Sunday, May 11, 2003, Chandigarh, India


M A I N   N E W S

UK backs India’s stand

London, May 10
Britain has once again backed India’s place for a permanent seat in the UN Security Council.

British Foreign Secretary Jack Straw during the Sixth Indo-British Round Table here supported stand for a permanent seat at the Security Council.

During a meeting with India’s Planning Commission Deputy Chairman and Co-Chairman of the Sixth Indo-British Round Table K.C. Pant, Mr Straw also underlined the importance of the country’s friendship with India.

At the end of the two-day Round Table, Mr Pant told reporters that the meeting noted that the follow-up to the Delhi Declaration signed by Prime Minister of India Atal Bihari Vajpayee and British PM Tony Blair in January 2002, had been encouraging and led to improved relations and cooperation in all fields.

Mr Pant said there was general endorsement for involving the U N in the reconstruction of Iraq during discussions on multilaterism and multilateral institutions.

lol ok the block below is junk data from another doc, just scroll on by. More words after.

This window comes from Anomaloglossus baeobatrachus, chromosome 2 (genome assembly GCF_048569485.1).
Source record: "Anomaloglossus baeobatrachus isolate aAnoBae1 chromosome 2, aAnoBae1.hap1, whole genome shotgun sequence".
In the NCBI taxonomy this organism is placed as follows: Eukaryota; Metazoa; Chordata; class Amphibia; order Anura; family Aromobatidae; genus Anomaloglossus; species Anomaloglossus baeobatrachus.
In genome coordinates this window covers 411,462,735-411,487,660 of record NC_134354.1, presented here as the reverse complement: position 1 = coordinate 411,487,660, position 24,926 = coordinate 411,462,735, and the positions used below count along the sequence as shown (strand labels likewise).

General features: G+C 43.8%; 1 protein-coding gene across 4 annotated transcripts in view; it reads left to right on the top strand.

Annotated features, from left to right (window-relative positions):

Mr Pant said both groups felt that in order to be more effective a reform of the UN was needed and particularly that of the Security Council was vital.

“On trade relations there was consensus that efforts must be made to double the bilateral trade from £ 5 billion to £ 10 billion by 2007,” Mr Pant said.

Referring to the outsourcing to India by major British companies, a CEO of a major British firm clarified that the agitation against it would not affect the movement of shifting call centres. “We will stick to it because of low cost and high quality of services available in India.”

The recommendations of the Round Table included the two governments working together to ensure the success of the Ministerial meeting at Cancun in September this year. It commended the cooperation in countering terrorism and noted the significance of the establishment of the Indo-British Parliamentary Forum to increase contacts between parliamentarians of the two countries.

The reforms in the banking, insurance and media sectors were welcomed but both the governments were urged to break the deadlock in the negotiations over air services. Better and more facilities for visas on a reciprocal basis was also stressed. UNI

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